and what fresh trauma may loom.

I have twisted myself yoga-style

to insist on something happy.

The cup tips itself upright,

supplies nothing,

says it is as empty as an old tea mug,

with used leaves crumbling to dust.

The damaged mind drifts along

the flow of the past.

This morning, the cat on my chest,

I cannot remember

when my daughter first decided pink

was the only colour for her,

and my amused laughter at the cliche.

Driven And Enthusiastic

From an interview with Ingrid Laguna: “I’ve always been driven. I’m a passionate person and I throw myself into my work, whether it’s drumming, teaching or writing. I still have a school report from when I was twelve where a teacher wrote: ‘Ingrid needs to learn to control her natural exhuberance’. Who says that to a kid?”

Well, dear Ingrid, you look a lot younger than I am, but I can tell you now that I unnerved teachers with my very focussed ambitions: writer and astronaut, most likely combining the two to be the first writer in space, and part of the first Mars colony, as chronicler.

From age 12, I made a resolution each January 1 to be that little bit more dedicated to my writing. What that looked like, I couldn’t and can’t say. Presumably, write more. Which, as I edged towards 16, became ‘get published’, then ‘get published professionally’. Had all that in the bag just shy of 18.

Capricorn Sun, Mercury and Mars, bitches.

I also had a school report that said: “Almost too conscientious.”

Who says that to a kid? Who says that, full stop?!

Yes, I do find it a bit of a bugbear these days when I’ve signed up for about 20 courses, and have done maybe 1/3 of one course. Conscientious me wants to complete them all. The greater, lazier part of me wants to say ‘fuck it’ and look for the next Good Thing.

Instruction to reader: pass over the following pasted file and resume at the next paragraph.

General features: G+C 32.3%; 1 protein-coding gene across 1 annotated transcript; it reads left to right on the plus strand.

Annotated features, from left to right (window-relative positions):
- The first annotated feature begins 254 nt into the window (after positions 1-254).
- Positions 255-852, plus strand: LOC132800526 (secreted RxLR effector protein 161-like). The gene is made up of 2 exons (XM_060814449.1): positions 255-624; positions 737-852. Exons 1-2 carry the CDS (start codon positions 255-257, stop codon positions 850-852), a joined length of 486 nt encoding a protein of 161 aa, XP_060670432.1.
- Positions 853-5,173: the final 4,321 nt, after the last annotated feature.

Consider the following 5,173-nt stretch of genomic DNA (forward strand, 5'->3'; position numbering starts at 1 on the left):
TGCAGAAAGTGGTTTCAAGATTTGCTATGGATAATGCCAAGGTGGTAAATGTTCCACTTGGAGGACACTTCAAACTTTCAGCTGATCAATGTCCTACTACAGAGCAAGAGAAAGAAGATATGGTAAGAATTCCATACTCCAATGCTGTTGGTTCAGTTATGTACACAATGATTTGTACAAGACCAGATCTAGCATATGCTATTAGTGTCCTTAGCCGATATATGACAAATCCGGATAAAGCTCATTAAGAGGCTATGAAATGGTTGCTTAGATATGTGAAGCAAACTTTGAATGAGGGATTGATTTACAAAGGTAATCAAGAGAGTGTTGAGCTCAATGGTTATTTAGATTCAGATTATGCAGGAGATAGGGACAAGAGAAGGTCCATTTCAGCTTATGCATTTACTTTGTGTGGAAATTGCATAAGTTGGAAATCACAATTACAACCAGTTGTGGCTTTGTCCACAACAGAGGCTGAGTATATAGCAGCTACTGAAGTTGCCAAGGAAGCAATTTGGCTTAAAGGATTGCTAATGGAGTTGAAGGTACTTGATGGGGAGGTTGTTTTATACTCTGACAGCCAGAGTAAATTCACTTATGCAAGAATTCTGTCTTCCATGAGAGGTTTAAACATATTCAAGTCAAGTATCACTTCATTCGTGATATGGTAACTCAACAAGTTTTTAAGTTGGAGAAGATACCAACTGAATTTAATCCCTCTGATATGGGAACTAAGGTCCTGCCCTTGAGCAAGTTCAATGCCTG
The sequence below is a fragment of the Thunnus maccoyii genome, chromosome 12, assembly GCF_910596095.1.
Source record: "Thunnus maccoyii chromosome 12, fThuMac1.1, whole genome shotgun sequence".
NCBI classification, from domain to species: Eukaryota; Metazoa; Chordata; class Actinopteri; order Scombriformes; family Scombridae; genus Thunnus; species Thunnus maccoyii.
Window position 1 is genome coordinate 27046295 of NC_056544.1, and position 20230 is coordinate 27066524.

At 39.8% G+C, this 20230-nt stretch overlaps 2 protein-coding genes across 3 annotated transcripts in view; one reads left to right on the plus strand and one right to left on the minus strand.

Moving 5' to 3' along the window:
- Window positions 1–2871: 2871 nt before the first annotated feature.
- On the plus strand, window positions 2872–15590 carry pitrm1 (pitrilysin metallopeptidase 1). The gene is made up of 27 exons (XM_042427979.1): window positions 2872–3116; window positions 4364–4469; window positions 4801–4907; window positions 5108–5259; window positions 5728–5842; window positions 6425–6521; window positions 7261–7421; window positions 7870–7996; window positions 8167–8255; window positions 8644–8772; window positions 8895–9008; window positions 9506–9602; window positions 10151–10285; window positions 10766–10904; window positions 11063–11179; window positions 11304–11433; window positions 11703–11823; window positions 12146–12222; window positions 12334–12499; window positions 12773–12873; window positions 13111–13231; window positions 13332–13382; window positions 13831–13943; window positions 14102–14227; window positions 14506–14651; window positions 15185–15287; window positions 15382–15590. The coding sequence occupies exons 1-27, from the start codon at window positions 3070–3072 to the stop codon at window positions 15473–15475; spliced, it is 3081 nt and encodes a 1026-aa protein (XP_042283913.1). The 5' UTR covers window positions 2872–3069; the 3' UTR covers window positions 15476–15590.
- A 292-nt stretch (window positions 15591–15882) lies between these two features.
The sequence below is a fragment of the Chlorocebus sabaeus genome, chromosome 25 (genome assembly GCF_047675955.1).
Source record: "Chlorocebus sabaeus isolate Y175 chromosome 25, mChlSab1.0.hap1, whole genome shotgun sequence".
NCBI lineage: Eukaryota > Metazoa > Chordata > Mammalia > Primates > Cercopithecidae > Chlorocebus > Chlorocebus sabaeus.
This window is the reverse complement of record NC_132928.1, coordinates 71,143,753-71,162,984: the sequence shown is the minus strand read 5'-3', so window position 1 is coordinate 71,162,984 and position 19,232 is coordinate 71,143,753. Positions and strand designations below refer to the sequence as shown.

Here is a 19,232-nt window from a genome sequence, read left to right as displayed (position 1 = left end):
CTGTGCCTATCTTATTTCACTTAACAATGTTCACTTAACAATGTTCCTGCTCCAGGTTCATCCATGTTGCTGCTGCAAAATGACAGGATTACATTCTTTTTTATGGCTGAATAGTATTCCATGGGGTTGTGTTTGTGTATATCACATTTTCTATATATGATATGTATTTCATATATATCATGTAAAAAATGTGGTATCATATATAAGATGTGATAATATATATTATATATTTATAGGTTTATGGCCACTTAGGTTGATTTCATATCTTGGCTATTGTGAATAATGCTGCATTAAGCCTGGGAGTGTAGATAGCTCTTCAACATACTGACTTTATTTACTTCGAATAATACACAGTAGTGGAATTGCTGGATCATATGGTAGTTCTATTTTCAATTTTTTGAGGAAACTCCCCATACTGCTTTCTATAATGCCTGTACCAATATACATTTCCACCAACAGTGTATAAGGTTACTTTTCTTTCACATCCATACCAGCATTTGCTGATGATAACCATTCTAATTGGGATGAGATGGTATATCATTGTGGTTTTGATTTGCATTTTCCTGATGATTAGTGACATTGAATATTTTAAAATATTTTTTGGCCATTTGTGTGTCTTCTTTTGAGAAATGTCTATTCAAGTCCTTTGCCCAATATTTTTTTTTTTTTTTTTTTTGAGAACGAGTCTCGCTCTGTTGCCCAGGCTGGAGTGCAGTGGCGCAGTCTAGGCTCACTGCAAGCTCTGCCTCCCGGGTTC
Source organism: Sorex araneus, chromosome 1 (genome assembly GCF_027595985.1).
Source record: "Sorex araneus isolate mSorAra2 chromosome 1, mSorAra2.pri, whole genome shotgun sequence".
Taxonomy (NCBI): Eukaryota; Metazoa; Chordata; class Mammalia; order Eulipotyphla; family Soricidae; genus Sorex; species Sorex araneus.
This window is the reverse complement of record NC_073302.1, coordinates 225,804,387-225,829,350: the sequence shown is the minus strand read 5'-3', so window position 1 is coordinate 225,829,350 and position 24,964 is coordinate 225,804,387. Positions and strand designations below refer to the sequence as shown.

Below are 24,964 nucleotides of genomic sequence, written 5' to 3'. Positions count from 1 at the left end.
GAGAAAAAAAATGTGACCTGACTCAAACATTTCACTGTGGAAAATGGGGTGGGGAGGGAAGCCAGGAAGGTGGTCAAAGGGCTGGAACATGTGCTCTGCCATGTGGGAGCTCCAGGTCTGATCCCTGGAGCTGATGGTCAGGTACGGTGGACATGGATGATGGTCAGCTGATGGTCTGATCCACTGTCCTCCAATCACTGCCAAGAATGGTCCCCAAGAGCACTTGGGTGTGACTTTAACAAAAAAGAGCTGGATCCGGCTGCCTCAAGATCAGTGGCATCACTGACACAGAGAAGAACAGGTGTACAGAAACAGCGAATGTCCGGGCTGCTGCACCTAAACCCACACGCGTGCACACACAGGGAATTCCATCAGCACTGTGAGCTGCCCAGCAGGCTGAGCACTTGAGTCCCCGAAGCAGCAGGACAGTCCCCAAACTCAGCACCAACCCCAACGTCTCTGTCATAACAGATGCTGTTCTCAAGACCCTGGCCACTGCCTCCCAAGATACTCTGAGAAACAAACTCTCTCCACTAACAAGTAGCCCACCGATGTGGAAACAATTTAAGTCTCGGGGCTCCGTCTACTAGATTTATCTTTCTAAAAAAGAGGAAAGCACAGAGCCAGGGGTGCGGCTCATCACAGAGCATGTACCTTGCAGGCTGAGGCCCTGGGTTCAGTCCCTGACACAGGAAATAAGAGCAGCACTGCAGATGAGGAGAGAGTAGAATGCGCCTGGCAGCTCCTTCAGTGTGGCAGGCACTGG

OohShinyGirl says I have ADHD as an autism side dish. Could well be. PTSD has set off the behaviours that were likely lying dormant when I was younger.

So yes, dear Ingrid, I can assure you that teachers do say stuff like that. They write it in reports too. My Year 11 Physics teacher wrote: “Works hard for no result. WHY?” Fuck you, Mr Wragg, and be a kinder teacher. Oh well, you’re probably dead now, so nothing to be done. But I hope that in your old age, you gave thought to your younger self, and how fucking smug you were. Probably not, though. You didn’t strike me as the sort of man who’d think twice about his smugness, his casual humiliation of students, and his ‘you figure it out’ attitude. Not helpful.

I have an image of you standing on the shores of the Styx, and no one giving you a fucking clue that you need two coins to pay Charon the boatman. Good. It means you’ll still be there when I arrive, and I can kick your arse.

Trans Cranial Magnetic Stimulation update – the last of 2 treatments per week

The other day, I noted that I hadn’t received a new calendar of dates, so yesterday, after brain zapping, I said: “I’ve only got one appointment booked in after this one.” Clinician and I busied ourselves making more appointments, two per week.

Then….hey, maybe I’m supposed to have only one. So, she looked at the in-house psychiatrist’s notes, and lo, one appointment per week as of next week. To be honest, with my anxiety ramped up again(still not at the level it used to be, I’d put it at maybe 5-6/10), I’m a little nervous to be dropping back to one treatment per week.

The depression I’m not worried about. I had a sharp rise to my current level of ‘good’ early on, back in April-May, and really haven’t looked back.

But that anxiety…..hmmmm.

Last weekend, I had two big things scheduled for the Saturday – catch up with a friend I haven’t seen in 46 years, and the first Key Word Sign workshop in the afternoon. Too much, too many people, far too rushed in terms of driving. I had severe jitters and shakes for a couple of days.

The thing is, Fear of Missing Out, and endless curiosity about the world means that I WANT to do so much more than I currently do. I have a big case of the ‘I used to be to’s. I used to be able to do all sorts of thing in a single day. Possibly that’s why I have anxiety now. Possibly, I ran rough-shod over my own nature and intuition for too many years, and that’s why I’m where I am now.